Tuesday, 20 January 2015

Black Money

“Aunty, what is Black money? What is the black market? I keep hearing so much about it. Why is it said to have been stashed away in Swiss banks?”

“Raju, I am glad you asked! Indeed when I was a child, I thought black money referred to the colour of the note or currency kept in some black box! Ha-ha!

To understand these, let’s assume a village ruled by a good king, with a population of 1000. He has a small army of 50 horsemen, and 50 soldiers and a small government with few officials.

Now, salaries have to be paid to the army and the officers? In addition, there will be other office expenditures too? To maintain all these, the king did what all other kings used to do, that is, collect a share from what the citizens produced. This share collected by the king or his government is generally called as Tax.

This was collected in the village market, when the citizens came to sell their grains or products they manufactured. This was called as ‘sales tax’. The king got Rs. 60,000 in this.

Meanwhile, the king came to know that, there are some items that were not produced in his village, but imported from neighbouring villages that were also sold in the same market. The king imposed a tax on them too. This was called as ‘customs duty’. This gave him Rs. 20,000.

The king also came to know that some items manufactured in his village were not sold in his market, but taken out of the village to be sold to other villages. So, the king taxed them at the place where they were manufactured. This was called as ‘excise duty’. This gave him another Rs. 10,000.

Then the king also taxed the rich people in his kingdom. This was called as ‘Income tax’. This gave him Rs.10, 000. Thus he got a total of Rs.1 lakh, and his revenue and expenditure was thus balanced. He could run his government efficiently and keep people happy.

But, the following year, a problem arose. The income came down to just Rs.70, 000. The worried king tried to find the reason. The reason was simple: his officers showed records where sales in the market had dropped. But, his intelligence department said that, production had actually increased, but it’s not coming for sale to the market!

It meant that some of the products were being sold secretly outside the market. What was sold outside the market was not known to government officers, hence not taxed, and thus the government lost the tax! Besides, absence of correct information about the quantum of produce and sales, led to wrong policies from the govt.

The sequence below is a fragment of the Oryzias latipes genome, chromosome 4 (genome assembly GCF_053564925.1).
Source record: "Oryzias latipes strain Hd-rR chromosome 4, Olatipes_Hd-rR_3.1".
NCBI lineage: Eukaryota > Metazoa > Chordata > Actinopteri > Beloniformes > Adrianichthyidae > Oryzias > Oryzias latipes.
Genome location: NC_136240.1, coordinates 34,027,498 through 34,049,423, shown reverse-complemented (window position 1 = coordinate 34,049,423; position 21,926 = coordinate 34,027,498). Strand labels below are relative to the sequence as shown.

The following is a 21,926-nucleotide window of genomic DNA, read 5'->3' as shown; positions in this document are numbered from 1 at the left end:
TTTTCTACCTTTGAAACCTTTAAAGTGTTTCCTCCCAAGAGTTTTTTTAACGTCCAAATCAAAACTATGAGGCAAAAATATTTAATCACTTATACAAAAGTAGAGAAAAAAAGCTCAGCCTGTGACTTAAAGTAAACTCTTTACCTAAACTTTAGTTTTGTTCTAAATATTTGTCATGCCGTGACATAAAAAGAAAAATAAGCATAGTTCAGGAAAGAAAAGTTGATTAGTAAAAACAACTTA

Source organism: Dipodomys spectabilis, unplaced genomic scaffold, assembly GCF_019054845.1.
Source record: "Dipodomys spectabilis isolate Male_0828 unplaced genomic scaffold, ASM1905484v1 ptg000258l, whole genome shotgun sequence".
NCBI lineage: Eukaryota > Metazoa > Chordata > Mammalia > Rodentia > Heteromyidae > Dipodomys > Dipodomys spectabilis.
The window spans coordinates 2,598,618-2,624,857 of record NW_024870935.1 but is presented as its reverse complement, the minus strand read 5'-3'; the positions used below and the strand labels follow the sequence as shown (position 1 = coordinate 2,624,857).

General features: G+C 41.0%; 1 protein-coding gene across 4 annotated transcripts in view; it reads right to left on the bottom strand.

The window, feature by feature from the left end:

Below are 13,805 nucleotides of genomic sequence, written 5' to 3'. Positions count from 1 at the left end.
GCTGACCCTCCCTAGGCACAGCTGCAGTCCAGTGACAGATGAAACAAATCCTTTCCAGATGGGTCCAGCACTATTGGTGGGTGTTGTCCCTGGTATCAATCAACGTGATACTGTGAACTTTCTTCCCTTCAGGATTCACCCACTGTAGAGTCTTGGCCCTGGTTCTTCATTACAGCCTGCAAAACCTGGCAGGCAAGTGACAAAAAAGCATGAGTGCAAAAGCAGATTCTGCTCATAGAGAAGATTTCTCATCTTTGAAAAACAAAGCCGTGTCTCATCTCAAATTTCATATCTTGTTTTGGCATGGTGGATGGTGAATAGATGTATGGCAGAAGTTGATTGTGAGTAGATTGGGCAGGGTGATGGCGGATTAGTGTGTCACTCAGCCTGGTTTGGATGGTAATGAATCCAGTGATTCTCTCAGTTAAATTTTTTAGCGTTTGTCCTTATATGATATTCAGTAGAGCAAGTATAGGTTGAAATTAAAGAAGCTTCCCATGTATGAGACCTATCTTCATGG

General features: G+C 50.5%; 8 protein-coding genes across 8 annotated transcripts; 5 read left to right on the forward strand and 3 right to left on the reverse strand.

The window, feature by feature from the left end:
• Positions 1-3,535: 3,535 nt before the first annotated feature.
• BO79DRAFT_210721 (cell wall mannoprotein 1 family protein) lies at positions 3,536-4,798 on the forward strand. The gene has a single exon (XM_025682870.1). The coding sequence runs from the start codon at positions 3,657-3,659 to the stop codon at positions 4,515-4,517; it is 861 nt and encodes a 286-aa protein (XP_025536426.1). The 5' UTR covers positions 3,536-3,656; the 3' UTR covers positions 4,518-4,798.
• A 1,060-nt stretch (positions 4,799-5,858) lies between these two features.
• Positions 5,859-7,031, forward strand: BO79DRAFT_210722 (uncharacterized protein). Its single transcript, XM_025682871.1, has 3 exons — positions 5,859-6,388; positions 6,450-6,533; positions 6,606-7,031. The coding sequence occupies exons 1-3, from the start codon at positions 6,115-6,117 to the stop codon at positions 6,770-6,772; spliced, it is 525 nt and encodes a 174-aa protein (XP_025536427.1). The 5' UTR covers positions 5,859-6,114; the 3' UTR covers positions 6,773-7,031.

So, the king sent his officers to search and arrest all those who sold products outside the market. It was a difficult task, as people sold it secretly in every place possible, like their own homes, fields, roads etc. All these illegal trades happen in secret and is called as ‘black market trade’.

Thus ‘black market’ is a collective term used to describe any location, where any illegal transaction happens. It could be any place, including   homes, offices, even open roads or cars where such illegal deals are struck and goods exchanged!

The unaccounted money that is earned in such transactions is called as ‘black money’! Black money is nothing but normal money, but is earned by illegal means by cheating government officials and accounts.

The money earned in this manner cannot be deposited in the bank, as the government can verify the bank account and easily identify illegal money! So this black money remains as cash only!

But, soon, the black marketers started sending the money to banks outside the village, which was beyond the control of the king, where no one asked for accounts. One such ‘village’ is Switzerland, where the source of bank accounts are not questioned, and hence many black marketers have deposited their cash there.

A few black marketers, make false entries in their account books, and show black money as legally earned money. This is referred to as ‘money laundering’. If this false accounting is done involving someone from another country, then it is referred to as ‘Hawala transaction’, where our black money is exchanged for currency of another country.

Now you understand ‘black money’ and ‘black market’ issues, Raju?!”

“Very well Aunty! Can government not stop this black marketing and black money?”

“It’s very difficult Raju. Can the government monitor 24x7 what every person is selling or buying? So, as long as people transact without billing or accounting, there will be black money. Therefore, unless people demand a bill for every sale or purchase made, black money can’t be controlled.”

“Does it mean that in any transaction we have, we should insist on bill and not do anything without bills?”

“Yes Raju! Because, every bill generated is a document and it helps government officials calculate taxes due correctly. For every bill not given, some black money is created!

What imposes a danger to the country is that such black money can be used to buy from mercenaries, items  that are banned by government like  guns, illegal drugs etc. Now do you realise the dangers of having black money in the country?

“Oh yes Aunty! I understand. From today onwards I will do my bit to reduce black money. I will insist on being given a bill for every transaction, Aunty!”

Vani aunty smiled at Raju. She wished that every youngster in the country does the same. 

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